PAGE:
Don't mix up between government and companies debts, urges Dahi Khalfan - updatesNov 30, 2009 - 10:23 - Dubai, 30 Nov. 2009 (WAM) - Lt. General Dahi Khalfan Tamim, Dubai Police Commander General '&' Head of the Dubai Government's Budget Committee has urged media not to confuse between the debts of local public companies and debts of the Dubai government, saying the latter's debts are almost non existent.
"There are tens of Dubai-based national firms which are making huge successes worldwide," he said.
Dahi Khalfan noted that in the whole region, real estate continue to be the top earning sector and that reality investors were still safe from the global slow down.
"Only speculative real estate investors have been affected by the slow down in the sector," he added.
"Banking sector is considered the backbone of any economy. The UAE local banks possess enough assets, adequacy, liquidity and reserves to continue fuelling the development process." Dahi Khalfan said the new draft government budget for 2010 did not conflict with either the existing or planned infrastructure projects, necessary for sustainable development.
"The department heads showed remarkable efficiency in setting financial and administrative strategies that will ensure Dubai's continuous excellence," he said.
Dahi Khalfan pointed out that Dubai has more than a single landmark to be proud of.
"Usually, each of the world's countries has an icon to be proud of. Dubai has many, such as Burj Dubai, Burj Al Arab, Dubai Mall, as well as Dubai International Airport and the Emirates Airlines which are seen as major drivers for tourism." Dahi Khalfan, who also heads Dubai's Crisis management Team, stated that Dubai government had no debts issue.
"Dubai has rather an issue of unfair competition by some circles which seek to undermine the successful emirates and to unseat it as a global centre for finance and business and a magnet for foreign investments that thrived and succeeded in Dubai." "I noticed that Gulf and foreign media, as well as a large segment of general public, confuse between debts of Dubai government, which are almost non-existent, and the debts of local companies. This confusion should be corrected and the public should be made aware that to separate between the two types of debts." As for the real estate sector, Dahi Khalfan said it should be referred to as a "recovering sector" for the investors who are in the market for medium and long term gains.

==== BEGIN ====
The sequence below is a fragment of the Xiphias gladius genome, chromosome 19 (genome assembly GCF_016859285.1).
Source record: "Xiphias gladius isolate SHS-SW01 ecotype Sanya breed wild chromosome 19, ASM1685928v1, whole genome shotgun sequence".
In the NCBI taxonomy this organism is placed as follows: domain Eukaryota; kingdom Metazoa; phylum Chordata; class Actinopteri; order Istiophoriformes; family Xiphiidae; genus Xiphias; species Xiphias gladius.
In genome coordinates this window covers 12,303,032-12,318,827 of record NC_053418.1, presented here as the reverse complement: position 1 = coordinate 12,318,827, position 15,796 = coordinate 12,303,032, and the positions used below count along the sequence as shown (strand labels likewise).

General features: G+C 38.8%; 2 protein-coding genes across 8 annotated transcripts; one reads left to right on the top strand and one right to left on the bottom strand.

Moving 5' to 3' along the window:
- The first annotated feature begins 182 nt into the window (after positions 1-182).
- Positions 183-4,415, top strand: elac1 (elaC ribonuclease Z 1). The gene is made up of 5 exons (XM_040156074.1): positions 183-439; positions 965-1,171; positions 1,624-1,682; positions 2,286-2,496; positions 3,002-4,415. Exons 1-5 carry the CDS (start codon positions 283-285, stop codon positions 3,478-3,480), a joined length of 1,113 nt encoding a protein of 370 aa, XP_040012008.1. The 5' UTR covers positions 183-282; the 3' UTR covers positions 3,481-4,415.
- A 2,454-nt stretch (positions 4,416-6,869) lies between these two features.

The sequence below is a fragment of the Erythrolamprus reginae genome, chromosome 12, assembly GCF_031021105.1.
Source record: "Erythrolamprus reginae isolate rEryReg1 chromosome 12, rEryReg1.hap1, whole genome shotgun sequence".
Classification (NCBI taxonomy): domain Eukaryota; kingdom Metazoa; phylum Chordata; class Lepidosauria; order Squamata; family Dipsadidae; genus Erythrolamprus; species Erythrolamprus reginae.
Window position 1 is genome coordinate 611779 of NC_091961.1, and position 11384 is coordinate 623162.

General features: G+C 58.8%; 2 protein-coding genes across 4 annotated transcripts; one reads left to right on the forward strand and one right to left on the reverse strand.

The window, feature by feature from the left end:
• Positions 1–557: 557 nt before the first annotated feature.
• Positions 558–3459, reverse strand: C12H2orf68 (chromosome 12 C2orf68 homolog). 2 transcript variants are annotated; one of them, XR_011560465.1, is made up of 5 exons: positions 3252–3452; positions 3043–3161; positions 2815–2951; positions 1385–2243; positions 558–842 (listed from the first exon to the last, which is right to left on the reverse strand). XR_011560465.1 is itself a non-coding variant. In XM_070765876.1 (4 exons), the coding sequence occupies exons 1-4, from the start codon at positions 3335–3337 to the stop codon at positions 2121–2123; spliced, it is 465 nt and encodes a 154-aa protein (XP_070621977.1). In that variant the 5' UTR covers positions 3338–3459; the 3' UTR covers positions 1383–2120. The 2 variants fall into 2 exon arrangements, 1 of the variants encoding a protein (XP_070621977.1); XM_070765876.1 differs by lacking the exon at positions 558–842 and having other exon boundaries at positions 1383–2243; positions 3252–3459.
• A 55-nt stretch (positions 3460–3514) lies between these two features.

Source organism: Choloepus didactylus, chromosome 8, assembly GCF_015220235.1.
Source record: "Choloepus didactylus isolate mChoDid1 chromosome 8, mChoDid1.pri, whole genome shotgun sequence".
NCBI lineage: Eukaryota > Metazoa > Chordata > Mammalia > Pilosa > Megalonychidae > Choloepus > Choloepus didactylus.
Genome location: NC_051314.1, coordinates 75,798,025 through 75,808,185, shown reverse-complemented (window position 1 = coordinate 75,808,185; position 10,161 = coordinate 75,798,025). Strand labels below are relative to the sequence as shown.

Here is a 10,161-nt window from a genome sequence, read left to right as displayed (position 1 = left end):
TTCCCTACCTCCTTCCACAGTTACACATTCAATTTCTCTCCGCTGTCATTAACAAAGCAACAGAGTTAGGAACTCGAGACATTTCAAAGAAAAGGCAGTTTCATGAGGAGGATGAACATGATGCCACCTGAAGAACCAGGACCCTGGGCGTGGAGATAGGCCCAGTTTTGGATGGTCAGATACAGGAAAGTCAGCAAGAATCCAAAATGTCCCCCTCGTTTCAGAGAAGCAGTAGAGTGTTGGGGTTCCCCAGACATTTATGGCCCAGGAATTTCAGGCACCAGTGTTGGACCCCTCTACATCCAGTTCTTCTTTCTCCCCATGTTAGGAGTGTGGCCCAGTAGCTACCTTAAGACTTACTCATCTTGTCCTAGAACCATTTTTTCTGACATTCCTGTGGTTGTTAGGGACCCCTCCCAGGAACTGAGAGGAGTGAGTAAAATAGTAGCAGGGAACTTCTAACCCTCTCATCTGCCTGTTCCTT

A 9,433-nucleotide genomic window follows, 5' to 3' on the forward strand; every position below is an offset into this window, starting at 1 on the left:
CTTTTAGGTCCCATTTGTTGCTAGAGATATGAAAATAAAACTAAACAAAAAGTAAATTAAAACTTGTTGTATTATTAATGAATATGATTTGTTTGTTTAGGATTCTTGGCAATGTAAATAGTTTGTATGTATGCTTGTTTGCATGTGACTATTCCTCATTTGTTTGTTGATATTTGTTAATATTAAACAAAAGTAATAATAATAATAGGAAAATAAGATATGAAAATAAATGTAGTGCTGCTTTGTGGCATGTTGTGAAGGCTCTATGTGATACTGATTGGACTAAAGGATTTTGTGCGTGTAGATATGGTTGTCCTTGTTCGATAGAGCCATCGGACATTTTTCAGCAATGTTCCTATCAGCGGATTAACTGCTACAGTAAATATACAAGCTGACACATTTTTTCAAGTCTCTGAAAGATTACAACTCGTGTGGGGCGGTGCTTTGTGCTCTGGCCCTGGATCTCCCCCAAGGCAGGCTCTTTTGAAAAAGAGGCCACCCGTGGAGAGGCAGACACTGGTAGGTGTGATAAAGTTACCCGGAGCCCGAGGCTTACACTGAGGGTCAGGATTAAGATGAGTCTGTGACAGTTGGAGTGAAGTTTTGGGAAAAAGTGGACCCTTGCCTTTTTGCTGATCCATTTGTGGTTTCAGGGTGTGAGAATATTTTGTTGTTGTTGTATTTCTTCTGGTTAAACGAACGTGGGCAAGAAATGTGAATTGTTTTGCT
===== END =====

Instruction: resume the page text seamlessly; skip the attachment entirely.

"Those investors are not affected and their properties remain of a considerable value. They are still making profits from the rents which are very high, compared to other GCC countries." He called for differentiating between property investors and property speculators, adding that the latter were severely affected.
"One has to be certain that the speculation market has its ups and downs. Therefore, speculators must know the risks involved," he concluded.
Later, Dahi Khalfan told an Abu Dhabi TV programme that the whole matter of a company deciding to re-schedule debt payment was blown out of proportion.
"Six years ago, Vice President and Prime Minister of UAE and Ruler of Dubai His Highness Sheikh Mohammed bin Rashid Al Maktoum told CEOs of large companies that if they wanted to borrow, they should do that in their names, not Dubai government's name." Meanwhile, Governor of the UAE Central Bank H.E. Sultan bin Nasser Al Suwaidi affirmed support to the local banks.
He revealed that facilities were put in place to enable borrowing from the Central Bank and purchase of US dollar currency in exchange.
"UAE banks are in better position than a year ago given the amount of liquidity and the rise in capitals. The UAE banks have not relied on international banks for borrowing," Al Suwaidi said.
He admitted that deposits dropped by five percent in comparison with assets.
"I cannot see any reason for panic. The UAE banks have increased their respective capitals. Besides, most of the country's banks are based on serving individuals. Commercial banks have proved their ability in addressing fallouts of the global financial crisis." Al Suwaidi urged local investors to ensure feasibility of investment opportunities before taking any step.
"I also advise the foreign investors to carefully study the opportunities and to conduct feasibility studies to make sure that such opportunities are real, not an adventure," he added.